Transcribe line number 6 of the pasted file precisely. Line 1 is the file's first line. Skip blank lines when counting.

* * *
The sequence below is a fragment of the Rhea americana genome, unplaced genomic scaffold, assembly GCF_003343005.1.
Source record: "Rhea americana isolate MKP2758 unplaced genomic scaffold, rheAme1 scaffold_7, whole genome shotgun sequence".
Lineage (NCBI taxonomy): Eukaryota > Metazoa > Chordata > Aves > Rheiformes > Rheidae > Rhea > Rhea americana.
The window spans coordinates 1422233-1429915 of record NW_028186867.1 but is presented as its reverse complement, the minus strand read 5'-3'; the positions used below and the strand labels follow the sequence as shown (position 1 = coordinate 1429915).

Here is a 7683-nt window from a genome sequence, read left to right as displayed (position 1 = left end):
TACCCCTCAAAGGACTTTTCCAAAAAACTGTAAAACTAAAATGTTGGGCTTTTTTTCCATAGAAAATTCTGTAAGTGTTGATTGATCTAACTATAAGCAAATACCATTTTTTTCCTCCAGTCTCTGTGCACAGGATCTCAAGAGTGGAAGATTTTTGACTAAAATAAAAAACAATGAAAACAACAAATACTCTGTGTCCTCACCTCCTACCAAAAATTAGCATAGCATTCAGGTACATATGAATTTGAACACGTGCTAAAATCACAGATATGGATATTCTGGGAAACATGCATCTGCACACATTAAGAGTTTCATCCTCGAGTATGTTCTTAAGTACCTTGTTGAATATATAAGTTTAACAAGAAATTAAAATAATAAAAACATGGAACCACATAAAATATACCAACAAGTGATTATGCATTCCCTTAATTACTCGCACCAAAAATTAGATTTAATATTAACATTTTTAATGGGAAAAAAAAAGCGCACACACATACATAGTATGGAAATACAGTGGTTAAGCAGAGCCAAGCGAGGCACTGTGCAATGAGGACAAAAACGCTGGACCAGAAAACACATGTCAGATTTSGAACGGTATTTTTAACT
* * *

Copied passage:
TACCCCTCAAAGGACTTTTCCAAAAAACTGTAAAACTAAAATGTTGGGCTTTTTTTCCATAGAAAATTCTGTAAGTGTTGATTGATCTAACTATAAGCAAATACCATTTTTTTCCTCCAGTCTCTGTGCACAGGATCTCAAGAGTGGAAGATTTTTGACTAAAATAAAAAACAATGAAAACAACAAATACTCTGTGTCCTCACCTCCTACCAAAAATTAGCATAGCATTCAGGTACATATGAATTTGAACACGTGCTAAAATCACAGATATGGATATTCTGGGAAACATGCATCTGCACACATTAAGAGTTTCATCCTCGAGTATGTTCTTAAGTACCTTGTTGAATATATAAGTTTAACAAGAAATTAAAATAATAAAAACATGGAACCACATAAAATATACCAACAAGTGATTATGCATTCCCTTAATTACTCGCACCAAAAATTAGATTTAATATTAACATTTTTAATGGGAAAAAAAAAGCGCACACACATACATAGTATGGAAATACAGTGGTTAAGCAGAGCCAAGCGAGGCACTGTGCAATGAGGACAAAAACGCTGGACCAGAAAACACATGTCAGATTTSGAACGGTATTTTTAACT